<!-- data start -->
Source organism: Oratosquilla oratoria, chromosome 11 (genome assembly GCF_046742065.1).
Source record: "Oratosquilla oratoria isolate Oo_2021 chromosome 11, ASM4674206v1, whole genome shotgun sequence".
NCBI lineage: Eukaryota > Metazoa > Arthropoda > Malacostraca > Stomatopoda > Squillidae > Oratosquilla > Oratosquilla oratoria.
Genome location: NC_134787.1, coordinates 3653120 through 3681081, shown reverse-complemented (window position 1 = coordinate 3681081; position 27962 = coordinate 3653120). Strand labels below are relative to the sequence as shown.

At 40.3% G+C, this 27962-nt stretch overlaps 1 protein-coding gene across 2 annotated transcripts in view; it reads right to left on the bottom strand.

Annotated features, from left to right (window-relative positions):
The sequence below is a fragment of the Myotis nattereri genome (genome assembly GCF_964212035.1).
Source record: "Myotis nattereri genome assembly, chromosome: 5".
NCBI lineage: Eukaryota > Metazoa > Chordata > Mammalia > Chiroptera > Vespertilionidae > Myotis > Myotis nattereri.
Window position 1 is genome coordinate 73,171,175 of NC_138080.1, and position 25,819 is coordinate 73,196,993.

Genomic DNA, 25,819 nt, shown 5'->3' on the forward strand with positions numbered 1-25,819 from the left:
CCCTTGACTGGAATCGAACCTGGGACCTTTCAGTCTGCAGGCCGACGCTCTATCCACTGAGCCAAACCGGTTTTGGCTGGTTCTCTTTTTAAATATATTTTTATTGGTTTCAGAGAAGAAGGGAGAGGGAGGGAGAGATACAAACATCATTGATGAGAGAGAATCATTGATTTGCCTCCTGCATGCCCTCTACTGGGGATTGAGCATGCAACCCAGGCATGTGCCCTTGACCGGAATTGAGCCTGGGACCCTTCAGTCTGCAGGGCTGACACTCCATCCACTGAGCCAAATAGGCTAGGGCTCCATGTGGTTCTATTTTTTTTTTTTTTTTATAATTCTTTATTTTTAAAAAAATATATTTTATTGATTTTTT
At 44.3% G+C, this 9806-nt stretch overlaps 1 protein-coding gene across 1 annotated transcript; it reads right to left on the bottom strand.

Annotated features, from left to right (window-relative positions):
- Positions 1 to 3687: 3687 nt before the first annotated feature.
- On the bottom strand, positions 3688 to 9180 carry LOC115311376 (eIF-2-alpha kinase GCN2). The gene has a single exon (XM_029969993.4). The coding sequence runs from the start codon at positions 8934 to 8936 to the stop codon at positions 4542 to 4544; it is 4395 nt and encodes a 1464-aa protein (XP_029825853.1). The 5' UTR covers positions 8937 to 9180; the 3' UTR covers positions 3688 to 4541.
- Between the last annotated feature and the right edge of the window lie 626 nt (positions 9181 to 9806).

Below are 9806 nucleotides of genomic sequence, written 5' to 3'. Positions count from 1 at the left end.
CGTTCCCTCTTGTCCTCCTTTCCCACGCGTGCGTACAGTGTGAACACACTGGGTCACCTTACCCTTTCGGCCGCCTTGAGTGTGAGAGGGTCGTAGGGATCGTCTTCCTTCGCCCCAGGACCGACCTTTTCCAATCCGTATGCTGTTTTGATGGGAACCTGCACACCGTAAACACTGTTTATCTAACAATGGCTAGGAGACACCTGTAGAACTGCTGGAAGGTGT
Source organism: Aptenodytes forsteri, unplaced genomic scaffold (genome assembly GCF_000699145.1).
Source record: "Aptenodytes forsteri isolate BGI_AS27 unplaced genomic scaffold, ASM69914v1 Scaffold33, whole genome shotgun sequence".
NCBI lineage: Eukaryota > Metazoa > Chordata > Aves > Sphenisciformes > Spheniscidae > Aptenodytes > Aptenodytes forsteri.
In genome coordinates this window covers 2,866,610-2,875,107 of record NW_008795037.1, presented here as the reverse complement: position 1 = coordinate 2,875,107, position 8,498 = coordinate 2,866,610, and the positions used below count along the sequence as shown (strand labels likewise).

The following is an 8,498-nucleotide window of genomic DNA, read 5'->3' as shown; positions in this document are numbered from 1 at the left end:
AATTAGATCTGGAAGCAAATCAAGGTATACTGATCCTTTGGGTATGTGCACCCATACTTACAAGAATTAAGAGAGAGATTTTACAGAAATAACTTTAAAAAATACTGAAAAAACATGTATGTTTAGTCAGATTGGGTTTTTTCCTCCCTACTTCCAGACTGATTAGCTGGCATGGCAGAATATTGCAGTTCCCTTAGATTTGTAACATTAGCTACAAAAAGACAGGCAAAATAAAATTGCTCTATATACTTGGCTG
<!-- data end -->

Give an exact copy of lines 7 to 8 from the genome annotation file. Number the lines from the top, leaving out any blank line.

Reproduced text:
The sequence below is a fragment of the Myotis nattereri genome (genome assembly GCF_964212035.1).
Source record: "Myotis nattereri genome assembly, chromosome: 5".